By now I’m sure many of you have heard of the chikungunya virus. It’s definitely taken a toll on Haiti lately so I figured it’s a topic worth discussing. 

What is Chikungunya?

Chikungunya is a virus spread by infected mosquitoes. It has occurred in Southeast Asia, Africa, Southern Europe and on the islands in the Indian and Pacific Oceans. It first came to the Caribbean at the end of 2013. The first case in Haiti was reported in February.

Chikungunya, Dengue Fever, Malaria: What’s the difference?

Chikungunya and dengue fever are both spread by the same species of mosquito, the Aedes Agypti. These mosquitoes are most active during the day and often breed near water storage areas inside or outside the home. Malaria is spread by Anopheles mosquitoes, most active from dusk to dawn. (And if you’re really into mosquito species, Chikungunya is also spread by the Aedes Albopictus mosquito.)

Chikungunya and dengue fever both present symptoms of fever and sometimes a rash. Chikungunya also has severe joint pain and arthritis, while dengue fever involves muscle pain.

Malaria symptoms begin around two weeks after you are bitten by an infected mosquito. Dengue fever begins around 3-4 days after; Chikungunya symptoms can appear within 3-7 days after being bitten and you can get it multiple times.

What is the treatment for Chikungunya?

Similar to dengue fever, there’s not a specific treatment for the virus. You basically just treat the symptoms. Acetaminophen (Tylenol) is the best option for the severe joint pain, fever, and headache. Aspirin and ibuprofen are not recommended. Benedryl can be useful for itching and rash. Leg swelling is also a side effect of the virus. Getting lots of rest and drinking lots of water are important. Most patients feel better within a week.

How can you reduce your risk of infection?

If you’re planning a trip to Haiti, here are some tips to help protect yourself from the virus. Unfortunately, like dengue fever, there are no preventative medications available, but following these precautions will decrease your likelihood of contracting the virus:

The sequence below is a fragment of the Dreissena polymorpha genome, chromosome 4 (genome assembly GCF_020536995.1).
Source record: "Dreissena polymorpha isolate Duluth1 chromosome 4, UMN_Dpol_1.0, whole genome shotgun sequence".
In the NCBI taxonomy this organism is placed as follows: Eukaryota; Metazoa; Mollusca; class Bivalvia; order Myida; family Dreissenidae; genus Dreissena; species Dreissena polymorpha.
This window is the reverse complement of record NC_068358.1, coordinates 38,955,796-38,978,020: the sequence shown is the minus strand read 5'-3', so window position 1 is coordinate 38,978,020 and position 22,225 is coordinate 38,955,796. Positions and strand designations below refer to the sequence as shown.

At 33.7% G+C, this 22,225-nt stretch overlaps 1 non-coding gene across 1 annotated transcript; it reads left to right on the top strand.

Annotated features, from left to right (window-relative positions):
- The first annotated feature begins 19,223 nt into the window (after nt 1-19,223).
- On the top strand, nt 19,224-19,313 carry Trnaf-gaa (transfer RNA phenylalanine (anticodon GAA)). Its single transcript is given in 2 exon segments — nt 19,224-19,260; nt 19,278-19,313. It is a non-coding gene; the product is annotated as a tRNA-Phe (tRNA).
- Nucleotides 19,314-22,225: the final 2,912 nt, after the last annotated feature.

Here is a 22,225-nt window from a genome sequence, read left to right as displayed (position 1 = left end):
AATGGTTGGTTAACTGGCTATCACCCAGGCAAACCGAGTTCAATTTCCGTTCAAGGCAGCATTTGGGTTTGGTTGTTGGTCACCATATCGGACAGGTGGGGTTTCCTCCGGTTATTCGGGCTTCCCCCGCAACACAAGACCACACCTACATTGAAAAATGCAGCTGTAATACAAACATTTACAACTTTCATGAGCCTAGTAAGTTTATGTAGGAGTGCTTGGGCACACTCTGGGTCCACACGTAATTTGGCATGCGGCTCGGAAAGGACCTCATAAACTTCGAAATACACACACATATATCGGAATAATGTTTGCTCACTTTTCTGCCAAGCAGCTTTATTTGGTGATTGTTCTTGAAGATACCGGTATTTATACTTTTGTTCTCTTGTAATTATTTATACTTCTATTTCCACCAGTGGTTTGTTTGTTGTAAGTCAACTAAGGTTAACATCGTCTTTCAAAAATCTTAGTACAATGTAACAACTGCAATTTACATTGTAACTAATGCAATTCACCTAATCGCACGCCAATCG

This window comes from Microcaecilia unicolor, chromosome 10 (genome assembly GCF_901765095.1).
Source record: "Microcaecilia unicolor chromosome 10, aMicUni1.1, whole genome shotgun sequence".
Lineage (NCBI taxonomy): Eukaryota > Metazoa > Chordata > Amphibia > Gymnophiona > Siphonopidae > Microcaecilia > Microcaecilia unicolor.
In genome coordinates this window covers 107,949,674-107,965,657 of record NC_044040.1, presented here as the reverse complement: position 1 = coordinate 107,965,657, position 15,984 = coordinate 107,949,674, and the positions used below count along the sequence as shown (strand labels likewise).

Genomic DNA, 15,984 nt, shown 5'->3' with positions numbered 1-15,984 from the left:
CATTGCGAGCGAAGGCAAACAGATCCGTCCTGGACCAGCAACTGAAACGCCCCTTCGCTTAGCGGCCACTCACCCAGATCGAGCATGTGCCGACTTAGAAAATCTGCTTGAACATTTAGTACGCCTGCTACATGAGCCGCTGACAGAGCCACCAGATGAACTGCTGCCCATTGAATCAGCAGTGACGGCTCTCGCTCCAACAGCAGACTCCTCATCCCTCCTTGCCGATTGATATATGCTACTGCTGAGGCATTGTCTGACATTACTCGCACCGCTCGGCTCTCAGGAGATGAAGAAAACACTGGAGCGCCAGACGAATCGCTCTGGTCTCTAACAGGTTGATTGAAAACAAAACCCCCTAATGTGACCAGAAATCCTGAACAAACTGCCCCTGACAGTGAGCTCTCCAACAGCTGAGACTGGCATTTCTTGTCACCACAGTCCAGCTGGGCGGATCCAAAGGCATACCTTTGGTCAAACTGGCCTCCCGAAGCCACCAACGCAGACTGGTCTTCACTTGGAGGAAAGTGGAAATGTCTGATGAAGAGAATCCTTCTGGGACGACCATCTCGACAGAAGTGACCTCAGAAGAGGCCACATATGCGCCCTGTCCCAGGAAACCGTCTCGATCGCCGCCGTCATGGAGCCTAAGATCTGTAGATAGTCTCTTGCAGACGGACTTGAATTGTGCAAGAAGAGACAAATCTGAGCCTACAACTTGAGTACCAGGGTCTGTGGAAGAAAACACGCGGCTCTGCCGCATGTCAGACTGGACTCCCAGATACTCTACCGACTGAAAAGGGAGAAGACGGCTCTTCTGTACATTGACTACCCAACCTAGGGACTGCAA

Use bug repellent and be diligent about reapplying throughout the day. Some suggest repellent with a high concentration of DEET. Just be warned that some strong bug sprays can damage clothing and other materials. Perhaps bring a couple options to try out. Online sources suggest wearing long-sleeves and pants, but face it—Haiti is HOT! If you’re able to do that without overheating, great. Some outfitter stores do carry great lightweight clothing, even some treated with insecticide. Supposedly keeping yourself hydrated can help. That’s always a good idea regardless!

What preventative measures do we have in place at the guesthouse?

We have screens on all the doors and windows
We are careful not to let any standing water gather outside or inside the guesthouse
We spray insecticides around the yard on a regular basis.
We have indoor insecticides that we use as necessary.
We even have a cool mosquito racket that zaps the blood suckers into oblivion!
We have single pop up tents available that fit on top of the mattress and keep out mosquitoes, though again, there’s a very limited number of mosquitoes that enter inside the guesthouse.
We run air-conditioning when the generator is on which helps keep mosquitoes out.

Have I contracted Chikungunya?

Thankfully, no! I’m praising the Lord for that and praying that I continue to stay healthy and immune!


Click here to download the CDC fact sheet on Chikungunya.